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Most recent answer: 02/16/2017
I regularly freeze large ice cubes for my bar, and the strangest phenomenon has been occurring. It is taking 2 full days to freeze the cubes. They are 2 inch x 2 inch cubes in silicone molds, 6 and 8 cubes per mold, in an upright commercial freezer at -4 farenheit. There are 8 silicone molds total. The water I'm using is bottled, Earth 2o brand, begun at room temperature. The molds are stored together in either a stainless steel pan with a lid, or a plastic container with a plastic lid. I cannot, for the life of me understand why it's taking so long to freeze. Can you offer any suggestions?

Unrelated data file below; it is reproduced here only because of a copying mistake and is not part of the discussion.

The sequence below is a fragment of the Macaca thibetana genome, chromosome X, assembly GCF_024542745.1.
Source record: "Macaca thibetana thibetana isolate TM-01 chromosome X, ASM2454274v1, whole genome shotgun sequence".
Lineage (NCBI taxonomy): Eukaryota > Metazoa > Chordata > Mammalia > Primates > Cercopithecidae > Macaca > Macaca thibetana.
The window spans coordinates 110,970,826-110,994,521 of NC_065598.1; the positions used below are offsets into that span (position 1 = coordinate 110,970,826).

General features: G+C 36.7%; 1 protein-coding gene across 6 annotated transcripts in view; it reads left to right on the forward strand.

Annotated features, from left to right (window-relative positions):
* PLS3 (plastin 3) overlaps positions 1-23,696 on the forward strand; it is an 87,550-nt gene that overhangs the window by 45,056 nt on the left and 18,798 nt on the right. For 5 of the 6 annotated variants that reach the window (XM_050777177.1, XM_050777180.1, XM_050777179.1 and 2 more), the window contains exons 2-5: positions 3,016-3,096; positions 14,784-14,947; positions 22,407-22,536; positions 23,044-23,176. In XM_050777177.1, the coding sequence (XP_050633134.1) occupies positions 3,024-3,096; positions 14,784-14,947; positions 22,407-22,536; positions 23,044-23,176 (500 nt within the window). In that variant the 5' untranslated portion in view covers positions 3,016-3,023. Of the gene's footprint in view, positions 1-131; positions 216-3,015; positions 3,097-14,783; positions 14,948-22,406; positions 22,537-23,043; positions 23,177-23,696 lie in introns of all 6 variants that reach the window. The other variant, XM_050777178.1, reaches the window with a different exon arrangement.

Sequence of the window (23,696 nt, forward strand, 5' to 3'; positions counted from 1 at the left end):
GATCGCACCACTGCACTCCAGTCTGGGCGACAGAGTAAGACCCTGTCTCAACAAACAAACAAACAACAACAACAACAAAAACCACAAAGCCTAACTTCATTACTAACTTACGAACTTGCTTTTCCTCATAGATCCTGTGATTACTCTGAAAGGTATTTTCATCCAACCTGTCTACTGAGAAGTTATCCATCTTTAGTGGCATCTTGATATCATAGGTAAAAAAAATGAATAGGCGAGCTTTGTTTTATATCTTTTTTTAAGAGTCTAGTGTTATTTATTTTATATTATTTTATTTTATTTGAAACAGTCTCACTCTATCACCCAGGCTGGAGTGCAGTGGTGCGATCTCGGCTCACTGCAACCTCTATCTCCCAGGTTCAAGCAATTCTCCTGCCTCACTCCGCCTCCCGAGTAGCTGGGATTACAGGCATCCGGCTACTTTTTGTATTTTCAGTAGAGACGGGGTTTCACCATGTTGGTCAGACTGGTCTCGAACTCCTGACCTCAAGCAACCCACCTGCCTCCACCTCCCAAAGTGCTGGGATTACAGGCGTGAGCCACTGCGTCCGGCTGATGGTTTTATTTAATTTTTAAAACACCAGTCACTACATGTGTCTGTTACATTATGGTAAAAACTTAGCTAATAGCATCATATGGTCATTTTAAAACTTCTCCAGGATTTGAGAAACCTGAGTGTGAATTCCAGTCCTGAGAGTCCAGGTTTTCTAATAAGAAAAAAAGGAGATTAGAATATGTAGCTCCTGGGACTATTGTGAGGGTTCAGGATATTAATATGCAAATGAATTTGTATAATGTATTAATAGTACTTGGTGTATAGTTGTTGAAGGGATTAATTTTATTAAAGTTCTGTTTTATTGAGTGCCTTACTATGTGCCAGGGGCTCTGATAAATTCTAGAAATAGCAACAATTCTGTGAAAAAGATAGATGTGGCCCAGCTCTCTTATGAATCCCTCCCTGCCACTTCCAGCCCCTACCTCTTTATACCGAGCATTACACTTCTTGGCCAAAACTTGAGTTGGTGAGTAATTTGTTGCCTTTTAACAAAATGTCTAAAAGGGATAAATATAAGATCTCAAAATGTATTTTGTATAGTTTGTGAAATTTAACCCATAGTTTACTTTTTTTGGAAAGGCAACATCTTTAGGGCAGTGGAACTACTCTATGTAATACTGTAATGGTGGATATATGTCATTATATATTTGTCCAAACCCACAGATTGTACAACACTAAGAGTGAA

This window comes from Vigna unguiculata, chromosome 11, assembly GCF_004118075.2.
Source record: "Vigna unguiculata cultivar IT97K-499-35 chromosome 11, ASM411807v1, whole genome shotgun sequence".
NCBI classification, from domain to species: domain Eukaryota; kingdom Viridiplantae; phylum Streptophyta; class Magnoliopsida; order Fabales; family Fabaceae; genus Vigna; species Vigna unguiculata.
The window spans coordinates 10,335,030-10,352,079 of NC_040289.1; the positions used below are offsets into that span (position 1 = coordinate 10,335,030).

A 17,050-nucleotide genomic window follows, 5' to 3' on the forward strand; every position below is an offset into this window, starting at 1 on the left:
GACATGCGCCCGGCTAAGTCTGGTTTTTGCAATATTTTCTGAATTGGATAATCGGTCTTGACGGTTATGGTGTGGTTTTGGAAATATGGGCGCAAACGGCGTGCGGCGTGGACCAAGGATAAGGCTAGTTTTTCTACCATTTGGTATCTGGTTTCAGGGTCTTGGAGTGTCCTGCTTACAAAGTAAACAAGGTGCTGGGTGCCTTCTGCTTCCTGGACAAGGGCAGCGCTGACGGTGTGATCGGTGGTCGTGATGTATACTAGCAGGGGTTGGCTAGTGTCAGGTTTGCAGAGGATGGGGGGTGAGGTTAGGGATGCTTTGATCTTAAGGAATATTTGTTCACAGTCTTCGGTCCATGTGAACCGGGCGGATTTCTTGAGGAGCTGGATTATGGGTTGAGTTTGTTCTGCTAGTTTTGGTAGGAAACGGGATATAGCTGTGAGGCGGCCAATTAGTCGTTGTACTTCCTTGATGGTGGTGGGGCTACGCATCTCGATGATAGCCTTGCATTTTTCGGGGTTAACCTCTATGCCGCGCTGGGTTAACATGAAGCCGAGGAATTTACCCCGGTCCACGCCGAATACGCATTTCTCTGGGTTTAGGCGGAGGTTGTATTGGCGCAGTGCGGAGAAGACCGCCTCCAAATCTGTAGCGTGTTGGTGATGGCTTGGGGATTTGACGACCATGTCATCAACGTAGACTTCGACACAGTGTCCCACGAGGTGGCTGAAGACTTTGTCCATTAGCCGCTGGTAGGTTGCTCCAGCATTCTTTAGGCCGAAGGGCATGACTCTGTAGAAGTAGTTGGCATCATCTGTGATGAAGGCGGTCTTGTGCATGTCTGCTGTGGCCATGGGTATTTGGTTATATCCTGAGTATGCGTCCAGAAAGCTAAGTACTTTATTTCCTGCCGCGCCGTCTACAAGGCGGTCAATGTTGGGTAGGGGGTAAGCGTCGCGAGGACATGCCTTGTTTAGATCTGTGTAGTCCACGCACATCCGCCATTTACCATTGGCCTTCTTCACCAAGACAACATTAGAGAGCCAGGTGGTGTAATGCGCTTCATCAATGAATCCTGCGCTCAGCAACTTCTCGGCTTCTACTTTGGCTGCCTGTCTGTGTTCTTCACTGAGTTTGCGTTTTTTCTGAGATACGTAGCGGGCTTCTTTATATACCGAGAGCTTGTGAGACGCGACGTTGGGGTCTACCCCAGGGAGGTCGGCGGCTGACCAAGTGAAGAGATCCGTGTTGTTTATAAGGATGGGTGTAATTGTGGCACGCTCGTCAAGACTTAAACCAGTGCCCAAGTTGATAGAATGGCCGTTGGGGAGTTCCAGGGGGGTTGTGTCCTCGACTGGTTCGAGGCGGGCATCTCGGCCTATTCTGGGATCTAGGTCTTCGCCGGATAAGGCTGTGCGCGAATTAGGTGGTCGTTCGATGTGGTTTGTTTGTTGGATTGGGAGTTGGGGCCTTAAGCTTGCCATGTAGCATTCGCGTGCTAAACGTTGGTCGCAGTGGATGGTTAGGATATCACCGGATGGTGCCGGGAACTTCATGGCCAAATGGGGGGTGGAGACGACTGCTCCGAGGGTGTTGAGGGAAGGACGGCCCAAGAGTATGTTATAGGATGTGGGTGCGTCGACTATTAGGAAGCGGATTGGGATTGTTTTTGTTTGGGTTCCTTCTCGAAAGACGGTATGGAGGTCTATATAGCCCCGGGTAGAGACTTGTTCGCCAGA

- Joshua (age 41)
Portland, OR, USA
There are basically two possibilities. Either it's taking an unusually long time to cool the water (poor air circulation?) or the water isn't freezing until it gets much colder than 0°C (32°F), i.e. it's supercooling. (See http://van.physics.illinois.edu/QA/listing.php?id=1618, http://van.physics.illinois.edu/QA/listing.php?id=1618
)My guess is supercooling. Here's an experimental test. Wait one day, so that the water should probably be below 0°C, but would take another day or so to freeze at your current rate. Then drop a little flake of ice in. Does it quickly turn to slush? If so, it's supercooled. If not, it was just cooling very slowly.
(published on 02/16/2017)
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